(Note: Olivia was born at 36 weeks. She was an entire month early, and as a result— this post is an entire month late.)
It has taken me 7 weeks to find a moment to plug my computer in, put Olivia down for a nap (she’s been sleeping for an 1 hour and 23 minutes— I have an app), and sit down to start writing her birth story. I wasn’t trying to neglect my blog, but as a first time mom caring for a newborn— the first thing to go was my “hobbies”.
But better late than never…
Olivia was due November 5, 2018. She wasn’t down to be a Scorpio, so she introduced herself to the world on October 9, 2018. Hello Libra baby!
October 8, 2018.
I was 36 weeks and 1 day pregnant. I was fortunate to have a very healthy pregnancy and I was still working about 30 hours a week. That day I was about to leave the office when I lost my mucous plug. What’s a mucous plug, you ask? Not sure really, but I lost it. My boss thought it would be best for to visit the doctor’s office, if only for peace of mind. My provider told me not to worry, and that I wasn’t going to have Olivia for maybe another 2 weeks (little did any of us know— I would go into labor a few hours later). Phew!
Thinking I still had 2 weeks, I made a small salad for dinner. Looking back, I wish I had prepared a LARGE, 1200 calorie meal for supper because it would another 30 hours before I had anything to eat again.
I went to bed that night at my usual 10:30 on-the-dot bedtime. Around 11 p.m. I woke up with cramp-like sensations. I tried to explain this to Olivia’s dad, but he kept telling me “relax”, “it’s just more of your mucous plug”, “calm down, go back to sleep”.
But, I just knew something wasn’t right. By 11:30 p.m. I had soaked through a pile of towels and left a sitting pool of water on our bathroom floor. Great visual…
Adam was sound asleep so I made a late night phone call to my doctor.
She told me it would be wise for me to go to the emergency room. Just to make sure my water hadn’t broken or wasn’t leaking (to avoid possible infection— which would be bad for baby!)
I tried to get Adam up, but to no avail. The man sleeps like a rock. I had to act fast and couldn’t wait for him. My contractions were getting stronger and increasingly more uncomfortable.
I never got around to packing a hospital bag prior to all of this because I just thought I had more time. But I had a pile of clean, folded laundry on my couch. I threw it in a bag and left.
October 9, 2018.
It was 12:24 a.m. when I started the 20 minute drive to the ER. My contractions were every 5-7 minutes and they were strong! I kept thinking— “Oh my gosh, I’m gonna pull over. I’m gonna have this baby on the side of the road!!”
When I got the ER, the nurses were so comforting. They ran some tests, and when the results came back— they said “Well you aren’t leaving this hospital without a baby.”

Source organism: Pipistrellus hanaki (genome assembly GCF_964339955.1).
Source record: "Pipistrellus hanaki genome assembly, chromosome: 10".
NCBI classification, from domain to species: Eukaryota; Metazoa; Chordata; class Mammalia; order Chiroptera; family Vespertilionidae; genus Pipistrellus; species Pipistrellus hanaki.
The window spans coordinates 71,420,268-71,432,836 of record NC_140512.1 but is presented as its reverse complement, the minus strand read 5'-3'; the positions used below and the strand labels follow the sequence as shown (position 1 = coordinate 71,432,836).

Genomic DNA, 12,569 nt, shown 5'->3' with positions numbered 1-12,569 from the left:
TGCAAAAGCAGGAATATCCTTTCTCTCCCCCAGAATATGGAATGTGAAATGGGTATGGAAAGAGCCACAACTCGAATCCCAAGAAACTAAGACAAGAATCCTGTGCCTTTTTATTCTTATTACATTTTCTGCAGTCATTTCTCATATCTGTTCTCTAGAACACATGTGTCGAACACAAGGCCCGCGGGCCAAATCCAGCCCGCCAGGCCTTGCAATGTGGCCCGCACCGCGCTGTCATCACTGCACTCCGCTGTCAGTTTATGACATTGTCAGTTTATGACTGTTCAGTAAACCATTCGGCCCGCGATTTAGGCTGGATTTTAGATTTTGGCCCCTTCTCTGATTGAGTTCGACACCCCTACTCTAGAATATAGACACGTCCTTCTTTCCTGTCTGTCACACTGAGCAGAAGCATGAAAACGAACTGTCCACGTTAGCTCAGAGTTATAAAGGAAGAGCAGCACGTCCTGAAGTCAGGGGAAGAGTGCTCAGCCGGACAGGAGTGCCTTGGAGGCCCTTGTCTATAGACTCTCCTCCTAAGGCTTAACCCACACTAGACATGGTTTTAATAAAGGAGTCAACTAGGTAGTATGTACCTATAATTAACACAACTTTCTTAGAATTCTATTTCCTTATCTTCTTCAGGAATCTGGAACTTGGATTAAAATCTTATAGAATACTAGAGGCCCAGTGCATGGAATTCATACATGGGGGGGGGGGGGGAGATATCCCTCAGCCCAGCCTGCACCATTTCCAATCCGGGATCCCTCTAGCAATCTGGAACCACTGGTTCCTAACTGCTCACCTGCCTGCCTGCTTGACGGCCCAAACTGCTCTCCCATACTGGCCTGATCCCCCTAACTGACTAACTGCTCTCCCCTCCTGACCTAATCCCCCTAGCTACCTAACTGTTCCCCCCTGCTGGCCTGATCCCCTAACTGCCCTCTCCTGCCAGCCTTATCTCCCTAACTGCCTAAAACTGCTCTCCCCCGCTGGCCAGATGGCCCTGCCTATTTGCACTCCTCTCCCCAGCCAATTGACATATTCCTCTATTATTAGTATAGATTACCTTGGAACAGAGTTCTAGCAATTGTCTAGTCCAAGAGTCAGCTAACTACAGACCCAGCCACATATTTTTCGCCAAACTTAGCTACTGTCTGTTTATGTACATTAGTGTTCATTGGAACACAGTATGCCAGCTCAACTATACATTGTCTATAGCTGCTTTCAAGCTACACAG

I made some (a million) calls to Olivia’s dad. No answer. Again, he sleeps like a rock. I called my mom and dad. They were shocked, but my mom was on her way. Then the waiting game began.
I have no threshold for pain. I was asking for the epidural before they even knew if my water broke. The nurses let me know that we had to wait until I had received at least (2) bags of fluid before administering the epidural to avoid any issues with high blood pressure.
Fast forward, 1 bag of fluid later— they gave me an epidural. I never actually got to see the needle that went into my back. Judging from my mom’s reaction, I’m guessing it was pretty big!
I was pretty comfortable for the next few hours. Using nitrous and pushing the button for pain meds every 10 minutes like clockwork.
I was dilating at a pretty fast pace and everyone thought Olivia would be born by 9 or 10 a.m.
Luckily, Adam woke up around 6:30 a.m. and made it to the hospital to be there for me. I usually wake up before him to make us lunches for the work day. He said he was in bed and calling my name. Once he saw my car was gone, as well as, the baby’s carseat— he knew he needed to check his phone.
It wasn’t until 7 a.m. that I became uncomfortable. The nurses that were a part of my intake were on shift change and I got a new nurse. A nurse who believed “pain is good. pain means you will push’.” The initial epidural medication that I received started to wear off and the first set of nurses told me that the anesthesiologist would be arriving shortly. The new nurse told him not to come!
I was almost 10 cm, but I was told there was a ‘ridge’ on my cervix that would make it very difficult to labor successfully. My baby’s head was in the cervix already and they wanted to spend a few hours with her head putting pressure on the ridge to try to widen the opening.
4 hours later, the ridge was widened and it was time to push!
Except, my contractions had all but disappeared.
I was given Pitocin to try to jump start my contractions. And, it worked. I felt every contraction- it was so painful! I just wanted it to all be over!
They had my contractions hooked up to a monitor and were watching (waiting) for them to be strong enough to push. As soon as, I saw them in the mid-50’s— I was begging to push. I repeatedly called for the nurses in desperation.
Finally, I got the okay to start pushing.
It took 58 minutes of pushing. Mainly waiting on those darn contractions (apparently, they help you push). But at 7:28 p.m. on October 9, 2018— we met Olivia.